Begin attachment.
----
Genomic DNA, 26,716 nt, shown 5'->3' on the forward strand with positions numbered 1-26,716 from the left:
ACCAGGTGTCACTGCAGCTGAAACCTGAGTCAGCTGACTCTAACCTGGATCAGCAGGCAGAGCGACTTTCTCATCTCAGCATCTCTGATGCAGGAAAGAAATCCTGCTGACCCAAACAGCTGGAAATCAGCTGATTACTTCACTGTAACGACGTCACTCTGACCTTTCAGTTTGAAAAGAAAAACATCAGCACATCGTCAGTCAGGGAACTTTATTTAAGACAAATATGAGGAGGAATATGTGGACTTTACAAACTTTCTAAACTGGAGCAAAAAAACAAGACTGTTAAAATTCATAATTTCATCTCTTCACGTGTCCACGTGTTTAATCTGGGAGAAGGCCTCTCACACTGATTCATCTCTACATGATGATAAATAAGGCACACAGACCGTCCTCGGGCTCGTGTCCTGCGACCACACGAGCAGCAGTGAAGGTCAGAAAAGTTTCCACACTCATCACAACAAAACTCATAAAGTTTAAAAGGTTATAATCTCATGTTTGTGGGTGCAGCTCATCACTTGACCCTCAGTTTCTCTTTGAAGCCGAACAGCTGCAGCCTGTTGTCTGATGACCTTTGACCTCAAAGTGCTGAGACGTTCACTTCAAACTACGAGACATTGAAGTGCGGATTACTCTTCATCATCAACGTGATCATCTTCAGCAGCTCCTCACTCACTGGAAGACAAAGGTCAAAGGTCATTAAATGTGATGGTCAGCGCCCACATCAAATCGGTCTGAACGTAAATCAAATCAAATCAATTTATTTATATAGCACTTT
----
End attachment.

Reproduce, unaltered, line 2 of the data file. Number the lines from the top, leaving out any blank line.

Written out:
ACCAGGTGTCACTGCAGCTGAAACCTGAGTCAGCTGACTCTAACCTGGATCAGCAGGCAGAGCGACTTTCTCATCTCAGCATCTCTGATGCAGGAAAGAAATCCTGCTGACCCAAACAGCTGGAAATCAGCTGATTACTTCACTGTAACGACGTCACTCTGACCTTTCAGTTTGAAAAGAAAAACATCAGCACATCGTCAGTCAGGGAACTTTATTTAAGACAAATATGAGGAGGAATATGTGGACTTTACAAACTTTCTAAACTGGAGCAAAAAAACAAGACTGTTAAAATTCATAATTTCATCTCTTCACGTGTCCACGTGTTTAATCTGGGAGAAGGCCTCTCACACTGATTCATCTCTACATGATGATAAATAAGGCACACAGACCGTCCTCGGGCTCGTGTCCTGCGACCACACGAGCAGCAGTGAAGGTCAGAAAAGTTTCCACACTCATCACAACAAAACTCATAAAGTTTAAAAGGTTATAATCTCATGTTTGTGGGTGCAGCTCATCACTTGACCCTCAGTTTCTCTTTGAAGCCGAACAGCTGCAGCCTGTTGTCTGATGACCTTTGACCTCAAAGTGCTGAGACGTTCACTTCAAACTACGAGACATTGAAGTGCGGATTACTCTTCATCATCAACGTGATCATCTTCAGCAGCTCCTCACTCACTGGAAGACAAAGGTCAAAGGTCATTAAATGTGATGGTCAGCGCCCACATCAAATCGGTCTGAACGTAAATCAAATCAAATCAATTTATTTATATAGCACTTT